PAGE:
Read Christian Science by Mark Twain Free Online
Book Title: Christian Science|
Format files: PDF
The size of the: 974 KB
v The author of the book: Mark Twain
Edition: Oxford University Press, USA
Date of issue: March 6th 1997
ISBN 13: 9780195114249
City - Country: No data
Read full description of the books Christian Science:I’ve always been a bit literal and so when I was a child walking along St Kilda Road and first saw The First Church of Christ Scientist I just assumed that this was a church that had started here in Melbourne and that somewhere there must be a second church. I don’t think I ever made the connection with the Christian Scientist Reading Rooms that are dotted about the place – there’s one in Glenhuntly Road, for example.
Then I grew older and read a book that said various joking things about religions – and one of the only things I remember from that book was that when Mary Baker Eddy (affectionately known as Mother Mary to her congregation) was asked about the efficacy of her mind cure and more specifically why members of her family had not lived longer than the average Joe or, in fact, why they had also had the standard illnesses everyone gets – she answered that it was because of the bad feelings directed at her and her family by wicked people. I always thought this was very amusing.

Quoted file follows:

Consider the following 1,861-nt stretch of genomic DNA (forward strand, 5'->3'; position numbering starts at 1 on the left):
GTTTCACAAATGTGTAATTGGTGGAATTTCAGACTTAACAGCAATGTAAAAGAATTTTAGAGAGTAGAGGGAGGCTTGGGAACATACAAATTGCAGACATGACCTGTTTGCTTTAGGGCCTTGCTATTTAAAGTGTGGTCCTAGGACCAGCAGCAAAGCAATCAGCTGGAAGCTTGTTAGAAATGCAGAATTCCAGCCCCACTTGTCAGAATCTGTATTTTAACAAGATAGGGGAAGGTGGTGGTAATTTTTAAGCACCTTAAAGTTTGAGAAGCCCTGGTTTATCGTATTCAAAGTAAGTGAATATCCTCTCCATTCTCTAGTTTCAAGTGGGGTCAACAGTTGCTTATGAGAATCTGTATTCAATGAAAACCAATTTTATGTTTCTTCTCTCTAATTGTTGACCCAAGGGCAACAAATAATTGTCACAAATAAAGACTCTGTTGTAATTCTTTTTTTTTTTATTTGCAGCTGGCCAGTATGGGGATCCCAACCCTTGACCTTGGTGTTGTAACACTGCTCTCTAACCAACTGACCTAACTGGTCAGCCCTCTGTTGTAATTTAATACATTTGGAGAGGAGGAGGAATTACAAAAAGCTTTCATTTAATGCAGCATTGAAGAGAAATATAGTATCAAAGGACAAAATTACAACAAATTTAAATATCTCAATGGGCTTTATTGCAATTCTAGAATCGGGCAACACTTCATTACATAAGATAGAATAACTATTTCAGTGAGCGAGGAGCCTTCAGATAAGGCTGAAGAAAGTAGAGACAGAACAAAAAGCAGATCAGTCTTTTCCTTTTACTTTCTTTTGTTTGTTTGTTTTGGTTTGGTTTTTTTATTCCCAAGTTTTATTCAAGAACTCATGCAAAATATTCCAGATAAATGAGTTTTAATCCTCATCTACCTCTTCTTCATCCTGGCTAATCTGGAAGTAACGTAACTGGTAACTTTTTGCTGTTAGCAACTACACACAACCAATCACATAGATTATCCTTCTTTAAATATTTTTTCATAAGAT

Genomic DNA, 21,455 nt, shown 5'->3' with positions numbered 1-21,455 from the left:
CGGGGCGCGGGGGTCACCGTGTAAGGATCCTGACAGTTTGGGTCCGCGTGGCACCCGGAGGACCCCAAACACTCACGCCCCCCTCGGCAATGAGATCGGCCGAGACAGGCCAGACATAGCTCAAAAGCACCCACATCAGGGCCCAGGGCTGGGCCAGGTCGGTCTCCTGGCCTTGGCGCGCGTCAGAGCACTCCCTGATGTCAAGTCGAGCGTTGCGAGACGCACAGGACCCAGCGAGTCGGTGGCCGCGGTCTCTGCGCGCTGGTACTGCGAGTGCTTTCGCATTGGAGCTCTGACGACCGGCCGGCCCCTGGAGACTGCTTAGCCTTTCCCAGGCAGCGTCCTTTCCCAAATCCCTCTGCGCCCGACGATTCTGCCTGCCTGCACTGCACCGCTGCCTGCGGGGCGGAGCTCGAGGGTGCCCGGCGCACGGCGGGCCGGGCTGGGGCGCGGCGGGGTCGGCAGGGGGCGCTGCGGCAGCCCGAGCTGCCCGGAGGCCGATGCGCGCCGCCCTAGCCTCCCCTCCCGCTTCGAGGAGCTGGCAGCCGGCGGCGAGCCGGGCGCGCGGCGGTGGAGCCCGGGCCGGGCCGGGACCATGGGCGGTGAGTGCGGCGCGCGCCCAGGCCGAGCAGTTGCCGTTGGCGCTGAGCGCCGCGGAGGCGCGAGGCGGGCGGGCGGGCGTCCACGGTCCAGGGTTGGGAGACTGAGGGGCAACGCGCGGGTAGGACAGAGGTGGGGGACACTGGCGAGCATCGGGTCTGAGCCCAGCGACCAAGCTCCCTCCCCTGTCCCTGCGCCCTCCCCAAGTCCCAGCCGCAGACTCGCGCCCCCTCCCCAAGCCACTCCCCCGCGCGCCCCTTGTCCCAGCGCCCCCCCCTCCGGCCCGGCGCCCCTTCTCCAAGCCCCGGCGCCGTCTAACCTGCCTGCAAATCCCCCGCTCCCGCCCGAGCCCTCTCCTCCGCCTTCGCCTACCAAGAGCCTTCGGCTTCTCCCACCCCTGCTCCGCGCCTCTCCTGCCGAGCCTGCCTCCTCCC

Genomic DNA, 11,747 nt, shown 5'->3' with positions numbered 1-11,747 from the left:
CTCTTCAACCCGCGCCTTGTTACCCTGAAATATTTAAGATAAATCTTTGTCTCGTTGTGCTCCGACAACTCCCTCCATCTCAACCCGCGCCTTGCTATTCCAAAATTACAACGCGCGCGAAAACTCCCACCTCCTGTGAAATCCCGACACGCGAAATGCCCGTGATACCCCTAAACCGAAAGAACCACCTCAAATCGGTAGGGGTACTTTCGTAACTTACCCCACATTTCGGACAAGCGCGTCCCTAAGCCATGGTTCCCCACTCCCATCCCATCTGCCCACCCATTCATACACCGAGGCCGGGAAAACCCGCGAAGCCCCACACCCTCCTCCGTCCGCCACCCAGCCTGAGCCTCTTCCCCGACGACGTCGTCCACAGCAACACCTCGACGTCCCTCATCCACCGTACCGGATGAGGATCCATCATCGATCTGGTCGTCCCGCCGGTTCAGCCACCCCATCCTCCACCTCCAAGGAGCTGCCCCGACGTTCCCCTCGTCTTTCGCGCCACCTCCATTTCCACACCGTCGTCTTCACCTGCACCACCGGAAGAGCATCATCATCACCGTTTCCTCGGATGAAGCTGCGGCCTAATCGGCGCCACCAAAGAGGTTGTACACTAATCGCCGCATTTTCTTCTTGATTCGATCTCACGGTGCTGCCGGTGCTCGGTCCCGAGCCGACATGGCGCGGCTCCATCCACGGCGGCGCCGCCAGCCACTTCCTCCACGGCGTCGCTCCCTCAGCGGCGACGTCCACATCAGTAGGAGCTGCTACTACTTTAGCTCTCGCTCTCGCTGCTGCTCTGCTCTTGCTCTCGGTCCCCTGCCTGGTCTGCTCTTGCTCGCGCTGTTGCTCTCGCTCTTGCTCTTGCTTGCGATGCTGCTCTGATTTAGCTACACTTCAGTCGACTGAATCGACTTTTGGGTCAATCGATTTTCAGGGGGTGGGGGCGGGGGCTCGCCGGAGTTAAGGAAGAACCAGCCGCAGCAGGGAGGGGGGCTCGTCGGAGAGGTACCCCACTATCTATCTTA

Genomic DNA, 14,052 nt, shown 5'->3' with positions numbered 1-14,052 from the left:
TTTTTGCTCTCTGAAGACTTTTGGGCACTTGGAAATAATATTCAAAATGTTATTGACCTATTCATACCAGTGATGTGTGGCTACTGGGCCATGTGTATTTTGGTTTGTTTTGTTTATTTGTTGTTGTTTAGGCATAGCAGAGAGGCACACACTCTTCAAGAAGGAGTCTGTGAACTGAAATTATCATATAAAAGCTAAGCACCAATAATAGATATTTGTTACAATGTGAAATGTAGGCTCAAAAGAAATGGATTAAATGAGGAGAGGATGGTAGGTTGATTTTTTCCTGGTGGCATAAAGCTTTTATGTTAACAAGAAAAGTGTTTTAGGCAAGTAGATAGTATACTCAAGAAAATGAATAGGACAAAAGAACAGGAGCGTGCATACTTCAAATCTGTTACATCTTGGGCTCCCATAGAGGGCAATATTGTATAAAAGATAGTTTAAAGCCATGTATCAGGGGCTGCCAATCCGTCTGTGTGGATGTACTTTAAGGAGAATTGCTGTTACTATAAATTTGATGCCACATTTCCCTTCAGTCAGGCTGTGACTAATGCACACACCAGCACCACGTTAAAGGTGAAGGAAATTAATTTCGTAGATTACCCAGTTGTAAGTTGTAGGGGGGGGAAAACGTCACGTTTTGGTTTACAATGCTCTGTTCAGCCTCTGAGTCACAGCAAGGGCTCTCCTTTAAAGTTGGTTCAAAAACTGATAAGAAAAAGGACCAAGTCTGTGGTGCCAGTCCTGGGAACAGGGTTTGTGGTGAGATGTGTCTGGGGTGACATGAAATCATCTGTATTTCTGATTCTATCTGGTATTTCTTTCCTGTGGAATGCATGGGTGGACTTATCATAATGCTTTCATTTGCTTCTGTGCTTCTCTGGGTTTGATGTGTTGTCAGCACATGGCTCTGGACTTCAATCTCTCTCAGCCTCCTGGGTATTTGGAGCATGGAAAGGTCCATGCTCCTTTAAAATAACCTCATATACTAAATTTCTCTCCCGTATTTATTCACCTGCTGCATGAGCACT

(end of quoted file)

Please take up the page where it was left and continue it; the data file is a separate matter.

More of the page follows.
Then when my youngest daughter started drama at CAE and my eldest daughter and I would wait to pick her up in Degrave Street we would invariably stand waiting for her outside the Christian Science Reading Room there. And I told her what little I knew of Ms Eddy and we looked in thorough the window at the endless copies of Science and Health on display and I smiled to myself.
It was only when I got my Kindle that I found out Twain had written a book on the subject. I wasn’t going to read it, but then I read William James’ Varieties of Religious Experience and he talks extensively about Christian Science (if in rather general terms) and I thought it would be good to learn a bit more. I like Twain, I really enjoyed Huck and found his Life on the Mississippi wonderful – so, who better to take me on a journey into the dark world of Christian Science?
Christian Science believes that there is no such thing as matter – Matter is merely prejudice we seem to have been lumbered with. What is true is God, and God is spirit, not matter, and we are made in God’s image, so we aren’t really matter either – if you follow my logic. Christ wasn’t just a religious leader, he was also a healer. So, it makes sense that the followers of Christ should also be healers. And by the way, a Christian Scientist doesn’t need to be in the same room to heal you – since matter doesn’t exist, space doesn’t either. Really, to be healthy is just a matter of removing sin from your life and then your spirit will be healthy and therefore so will your body be.